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Articles by this author:

  • Utility poles coated with pentachlorophenol would be banned in New York State under new legislation.
  • East Hampton Town

    Chain Store Law Takes Effect

    A new law requiring chain stores hoping to open here to obtain a special permit and undergo particular planning board review was passed by a majority vote of the East Hampton Town Board last Thursday. Councilman Fred Overton voted against it.

  • A prix fixe for fall at Almond in Bridgehampton is offered Tuesdays through Thursdays, and on Sundays, between 5:30 and 7 p.m. Three courses, with different choices nightly for each course, are offered for $29. Among the entrees are whole roasted dorado, marinated Sagaponack beefsteaks, and roast chicken. An appetizer and dessert are included as well.

    Manly Mondays

  • Consultant will provide details and offer solutions in series of town meetings.
  • Anticipated changes to New York State hunting regulations could prompt East Hampton officials to revise the lottery system for hunting permits on town lands during the shotgun-hunting season in January.

  • Pentachlorophenol, a chemical preservative on the utility poles PSEG Long Island recently erected in East Hampton Town to support a 6.2-mile high-voltage electric line, has been found in significant levels in the water from a well at the East Hampton Village Firehouse on Cedar Street, Rebecca Singer, a co-chair of Long Island Businesses for Responsible Energy, which has sued PSEG over the installation, told the East Hampton Town Board on Tuesday.

  • East Hampton Town

    Reconsidering Mass Gatherings

  • Duryea’s Lobster Deck in Montauk will remain open daily through the Columbus Day weekend for customers to order and eat on the Fort Pond Bay-front deck starting at noon. The takeout seafood market will be open through the Christmas holidays. Seafood can be pre-cooked for customers, upon request.

     

    Champagne at Gig Shack

  • A draft comprehensive wastewater management plan for East Hampton Town, developed by a consultant who has analyzed the waste treatment and water quality issues throughout the town from an environmental and economic standpoint, will be the subject of upcoming discussions by the town board and of several hearings at which the public may comment.

  • Increased parking this summer on side streets between Old Montauk Highway and Route 27, in a residential area of Montauk, led to a number of complaints to the East Hampton Town Police Department, not only about the cars along the sides of winding roads but about littering.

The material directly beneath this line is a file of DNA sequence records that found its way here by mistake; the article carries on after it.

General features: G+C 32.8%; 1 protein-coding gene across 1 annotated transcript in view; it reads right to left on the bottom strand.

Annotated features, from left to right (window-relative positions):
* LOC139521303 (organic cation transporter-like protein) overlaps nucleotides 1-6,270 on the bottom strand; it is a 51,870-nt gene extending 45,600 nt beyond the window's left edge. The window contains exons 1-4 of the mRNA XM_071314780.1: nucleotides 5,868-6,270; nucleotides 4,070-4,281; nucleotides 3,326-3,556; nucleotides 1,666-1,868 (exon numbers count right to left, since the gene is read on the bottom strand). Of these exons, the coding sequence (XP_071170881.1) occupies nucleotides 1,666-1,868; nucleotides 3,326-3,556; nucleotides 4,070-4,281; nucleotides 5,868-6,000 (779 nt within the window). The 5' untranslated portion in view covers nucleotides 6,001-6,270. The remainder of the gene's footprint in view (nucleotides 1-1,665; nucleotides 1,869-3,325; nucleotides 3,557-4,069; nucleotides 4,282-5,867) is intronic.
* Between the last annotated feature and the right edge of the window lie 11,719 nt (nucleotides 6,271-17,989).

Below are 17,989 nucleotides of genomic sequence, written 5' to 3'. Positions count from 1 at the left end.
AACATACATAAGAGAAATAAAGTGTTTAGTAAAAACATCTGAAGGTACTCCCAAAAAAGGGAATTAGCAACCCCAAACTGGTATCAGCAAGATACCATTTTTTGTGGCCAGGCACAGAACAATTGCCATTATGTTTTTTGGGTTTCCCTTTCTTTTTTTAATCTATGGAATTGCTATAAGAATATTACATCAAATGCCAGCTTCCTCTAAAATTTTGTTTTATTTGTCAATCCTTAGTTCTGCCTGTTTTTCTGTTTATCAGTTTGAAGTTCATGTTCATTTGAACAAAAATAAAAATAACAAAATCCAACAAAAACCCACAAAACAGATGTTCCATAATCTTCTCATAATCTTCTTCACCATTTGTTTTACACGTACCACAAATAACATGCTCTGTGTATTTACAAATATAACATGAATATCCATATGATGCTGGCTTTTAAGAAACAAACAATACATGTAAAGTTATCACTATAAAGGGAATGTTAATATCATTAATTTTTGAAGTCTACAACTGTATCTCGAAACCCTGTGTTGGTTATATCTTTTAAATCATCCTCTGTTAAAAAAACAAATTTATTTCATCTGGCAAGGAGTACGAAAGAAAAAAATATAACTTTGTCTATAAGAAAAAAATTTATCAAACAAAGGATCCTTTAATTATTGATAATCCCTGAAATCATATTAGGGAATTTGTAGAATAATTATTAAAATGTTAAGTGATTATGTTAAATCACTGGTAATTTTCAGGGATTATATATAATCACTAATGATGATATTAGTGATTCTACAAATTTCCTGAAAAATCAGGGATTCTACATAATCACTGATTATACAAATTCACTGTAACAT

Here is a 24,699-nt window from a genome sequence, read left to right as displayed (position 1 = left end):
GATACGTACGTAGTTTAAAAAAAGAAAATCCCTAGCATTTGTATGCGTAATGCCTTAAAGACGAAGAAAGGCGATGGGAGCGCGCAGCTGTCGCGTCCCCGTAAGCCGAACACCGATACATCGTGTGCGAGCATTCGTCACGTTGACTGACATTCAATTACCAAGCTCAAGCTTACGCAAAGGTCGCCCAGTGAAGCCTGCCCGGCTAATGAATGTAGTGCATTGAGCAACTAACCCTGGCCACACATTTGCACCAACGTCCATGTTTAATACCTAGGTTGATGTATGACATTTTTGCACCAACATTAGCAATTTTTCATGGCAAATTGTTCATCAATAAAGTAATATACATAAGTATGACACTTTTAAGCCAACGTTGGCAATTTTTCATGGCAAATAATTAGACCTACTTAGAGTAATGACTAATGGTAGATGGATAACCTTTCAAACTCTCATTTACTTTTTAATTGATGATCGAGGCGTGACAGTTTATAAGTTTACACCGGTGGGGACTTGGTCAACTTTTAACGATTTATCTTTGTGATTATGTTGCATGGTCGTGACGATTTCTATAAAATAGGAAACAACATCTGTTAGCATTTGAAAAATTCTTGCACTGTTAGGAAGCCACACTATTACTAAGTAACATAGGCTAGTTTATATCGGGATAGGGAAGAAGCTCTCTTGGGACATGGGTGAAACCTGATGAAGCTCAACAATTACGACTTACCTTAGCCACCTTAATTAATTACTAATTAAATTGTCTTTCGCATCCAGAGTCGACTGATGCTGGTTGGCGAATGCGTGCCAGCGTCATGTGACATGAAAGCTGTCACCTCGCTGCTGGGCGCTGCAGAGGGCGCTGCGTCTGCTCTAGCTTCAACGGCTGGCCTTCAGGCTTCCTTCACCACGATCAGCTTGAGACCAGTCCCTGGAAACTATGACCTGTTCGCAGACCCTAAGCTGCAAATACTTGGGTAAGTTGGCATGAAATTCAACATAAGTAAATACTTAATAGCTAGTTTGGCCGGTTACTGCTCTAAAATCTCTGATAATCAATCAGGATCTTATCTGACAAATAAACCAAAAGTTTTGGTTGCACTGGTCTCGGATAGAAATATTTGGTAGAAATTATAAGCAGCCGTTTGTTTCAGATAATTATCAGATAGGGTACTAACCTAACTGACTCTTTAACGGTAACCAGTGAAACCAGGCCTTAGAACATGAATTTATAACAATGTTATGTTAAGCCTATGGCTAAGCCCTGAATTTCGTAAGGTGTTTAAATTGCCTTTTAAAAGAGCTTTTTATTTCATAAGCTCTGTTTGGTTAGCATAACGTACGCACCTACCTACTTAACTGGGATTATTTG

An investigation “led to Gurney’s Inn,” Lt. A.J. McGuire told the East Hampton Town Board at a meeting in Montauk on Tuesday. Board members had been asked to consider enacting a parking ban on the affected streets.

Blogs by this author:

  • The Long Island Green Homes Initiative will give a presentation Friday from 1 to 2:30 p.m. at the Y.M.C.A.
  • A holiday concert featuring original music will be presented at Ashawagh Hall on Thursday by Job Potter and Friends, along with special guest Fred Raimondo, beginning at 7:30.

    The annual concert now in its sixth year has become a community tradition. Admission is free, but donations will be accepted.

  • A hearing on the purchase of two parcels in Amagansett will be held at East Hampton Town Hall on Thursday night.
  • A ceremony to dedicate a dogwood tree and plaque commemorating Anna Mirabai Lytton, a 14-year old Springs girl who died three years ago after being struck by a car, took place on Wednesday in East Hampton Village.
  • A New York State training program in “citizens’ preparedness,” designed to provide information and tools to help residents prepare for and respond to emergencies and to recover from them as quickly as possible, will be presented on March 22 at the East Hampton Village Emergency Services Building on Cedar Street, from 6 to 8 p.m.

  • Consultants who will help East Hampton Town develop plans for the nonresidential areas of each of the town's hamlets will hold meetings next week to hear the public's thoughts and concerns.
  • Plans for future energy generation on the East End to meet growing power needs are on the Long Island Power Authority's agenda, with key decisions to be made this spring, and renewable energy advocates are urging residents to speak out at a LIPA board of trustees meeting on Wednesday.
  • A group called Montauk Locals is urging concerned residents to gather at the Montauk Firehouse at 9:30 a.m. Tuesday to greet the East Hampton Town Board, which will be having a 10 a.m. meeting there.
  • The East Hampton Town Board voted unanimously on Tuesday night to enact an overnight curfew at East Hampton Airport, from 11 p.m. to 7 a.m., and to extend that curfew from 8 p.m. to 9 a.m. for planes that fall into a "noisy aircraft" category.
  • An electric-vehicle charging station, newly installed at East Hampton Town Hall, will be unveiled at 9 a.m. Friday at an event sponsored by the town board and the Natural Resources Department. The public has been invited.

    The station is in front of the police annex at the town hall campus on Pantigo Road. It use will be demonstrated, using electric vehicles provided by Buzz Chew Chevrolet and Tesla Motors, whose representatives will be on hand to answer technical questions.